Yolande refused the queen, Isabeau's orders to return Charles [now 'dauphin', after the death of his elder brothers] to the French court. Yolande reportedly replied, "We have not nutured and cherished this one for you to make him die like his brothers or to go mad like his father, or to become English like you. I keep him for my own. Come and take him away if you dare." [* see note below]
On 29 June, Yolande gained an audience with Charles VI and prevailed upon him to sign the decree making his son 'lieutenant general of the kingdom' and gave the reason that Charles was the 'son of the king', and the monarch's acknowledgment of him as his son and rightful heir. The act removed Isabeau from any claim to be regent.
Yolande retired to Provence.
Yolande returned from Provence. She initiated the first of a few short-lived treaties with Brittany.
Yolande presided over the Estates General.
Yolande again obtained a treaty with the duke of Brittany and enlisted the duke's brother, Arthur de Richemont to support the Valois cause.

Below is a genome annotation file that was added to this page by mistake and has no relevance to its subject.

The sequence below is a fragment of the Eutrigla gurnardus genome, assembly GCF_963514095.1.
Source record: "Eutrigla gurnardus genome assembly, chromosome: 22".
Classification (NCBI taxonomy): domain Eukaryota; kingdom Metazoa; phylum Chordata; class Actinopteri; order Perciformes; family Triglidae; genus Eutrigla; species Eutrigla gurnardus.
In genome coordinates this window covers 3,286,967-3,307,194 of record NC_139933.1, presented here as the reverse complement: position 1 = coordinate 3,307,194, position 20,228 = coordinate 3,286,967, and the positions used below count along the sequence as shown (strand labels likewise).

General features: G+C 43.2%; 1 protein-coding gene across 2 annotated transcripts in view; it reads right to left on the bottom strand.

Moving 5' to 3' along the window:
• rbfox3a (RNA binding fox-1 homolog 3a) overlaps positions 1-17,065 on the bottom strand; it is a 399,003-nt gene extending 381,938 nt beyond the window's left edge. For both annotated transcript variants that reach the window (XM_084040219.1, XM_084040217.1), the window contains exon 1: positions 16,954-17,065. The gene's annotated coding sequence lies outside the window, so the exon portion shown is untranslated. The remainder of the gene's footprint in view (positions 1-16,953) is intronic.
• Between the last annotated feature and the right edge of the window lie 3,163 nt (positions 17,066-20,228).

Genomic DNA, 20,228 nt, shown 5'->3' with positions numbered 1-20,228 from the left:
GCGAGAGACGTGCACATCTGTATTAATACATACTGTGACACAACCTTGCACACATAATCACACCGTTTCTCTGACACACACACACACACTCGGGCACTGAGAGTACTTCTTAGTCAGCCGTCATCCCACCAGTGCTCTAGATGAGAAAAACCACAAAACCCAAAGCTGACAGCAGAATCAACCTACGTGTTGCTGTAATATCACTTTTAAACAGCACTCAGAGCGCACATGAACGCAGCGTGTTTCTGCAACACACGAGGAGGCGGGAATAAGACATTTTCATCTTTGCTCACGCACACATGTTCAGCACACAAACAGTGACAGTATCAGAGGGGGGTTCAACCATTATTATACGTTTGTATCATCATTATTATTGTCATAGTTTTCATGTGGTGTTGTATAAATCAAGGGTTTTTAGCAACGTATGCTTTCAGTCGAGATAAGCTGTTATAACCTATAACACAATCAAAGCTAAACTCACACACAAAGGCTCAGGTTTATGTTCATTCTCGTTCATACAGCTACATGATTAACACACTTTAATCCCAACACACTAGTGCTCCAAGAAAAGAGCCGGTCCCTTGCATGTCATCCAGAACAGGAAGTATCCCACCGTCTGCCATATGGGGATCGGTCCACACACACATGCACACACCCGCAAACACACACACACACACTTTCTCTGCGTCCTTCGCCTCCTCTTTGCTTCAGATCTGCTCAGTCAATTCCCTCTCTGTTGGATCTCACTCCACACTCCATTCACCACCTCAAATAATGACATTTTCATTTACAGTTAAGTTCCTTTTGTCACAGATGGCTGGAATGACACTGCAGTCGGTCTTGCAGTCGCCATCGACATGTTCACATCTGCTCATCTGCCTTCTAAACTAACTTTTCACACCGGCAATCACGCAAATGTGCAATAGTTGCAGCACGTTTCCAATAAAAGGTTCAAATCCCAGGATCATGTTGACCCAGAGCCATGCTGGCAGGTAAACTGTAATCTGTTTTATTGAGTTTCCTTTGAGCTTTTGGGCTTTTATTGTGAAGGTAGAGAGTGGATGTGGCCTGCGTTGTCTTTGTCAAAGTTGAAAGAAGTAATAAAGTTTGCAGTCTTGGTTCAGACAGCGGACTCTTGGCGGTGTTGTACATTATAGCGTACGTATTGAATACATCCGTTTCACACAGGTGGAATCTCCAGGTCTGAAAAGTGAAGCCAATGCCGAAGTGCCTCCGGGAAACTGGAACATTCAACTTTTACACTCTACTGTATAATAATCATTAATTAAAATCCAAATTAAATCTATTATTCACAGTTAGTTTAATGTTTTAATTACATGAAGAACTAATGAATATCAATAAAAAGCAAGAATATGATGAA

The English regent in France, duke Bedford, moved to take the duchy of Anjou for himself. Yolande responded with a series of Valois court appointments and marriage aggrements among various noble houses that frustrated English and Burgundian initiatives, and sustained the threatened Valois crown until more dramatic reversal could be established.
Discord between la Trémoïlle, a key advisor to Charles VII, and the constable Richemont led to Richemont beng banished from the Valois court.
Yolande was placed in charge of one of the examinations of Jeanne d'Arc, whom the duchess strongly supported. Yolande arranged for financing 'Jeanne d'Arc's army' that went to relieve Orléans.
Yolande resided at Saumur, where Charles VII met with his Assemblly.
Yolande's youngest daughter, Yolanda, married the hereditary prince of Brittany.
Yolande's son René inherited the dukdom of Lorraine, but was made prisoner at the battle of Bulgneville on June 30, 1431.
Richemont [who had returned to the court in 1432] overthrew Trémoïlle. Yolande's youngest son, Charles, comte de Maine, assumed the position as chief advisor to Charles VII.
Yolande's son, Louis III d'Anjou died, and René became duc d'Anjou, as well as heir to the titular claim to Sicily. [Queen Joan of Naples and Sicily had made Louis III her co-regent and heir and, after Louis' death, she named René as his brother's heir.]
René was released from Burgundian prison for a substantial ransom. He went to Italy in 1438 and engaged in a war against Alfonso d'Aragon for the disputed title to the kingdom of Naples. René was forced to abandon Naples in the summer of 1442.
Yolande retired to Angers, and then to Samur where she died 14 November.